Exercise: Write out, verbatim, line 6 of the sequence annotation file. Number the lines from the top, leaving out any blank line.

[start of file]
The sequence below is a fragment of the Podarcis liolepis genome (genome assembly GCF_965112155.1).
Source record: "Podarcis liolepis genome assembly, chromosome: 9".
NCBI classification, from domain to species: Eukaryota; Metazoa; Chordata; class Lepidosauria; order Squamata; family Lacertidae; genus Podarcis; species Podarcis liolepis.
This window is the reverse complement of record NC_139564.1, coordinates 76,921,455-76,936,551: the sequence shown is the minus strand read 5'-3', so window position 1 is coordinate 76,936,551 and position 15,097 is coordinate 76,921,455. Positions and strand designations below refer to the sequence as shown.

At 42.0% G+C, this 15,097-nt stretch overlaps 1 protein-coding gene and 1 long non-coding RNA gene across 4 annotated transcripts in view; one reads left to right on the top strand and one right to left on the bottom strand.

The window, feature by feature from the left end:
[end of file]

The window, feature by feature from the left end: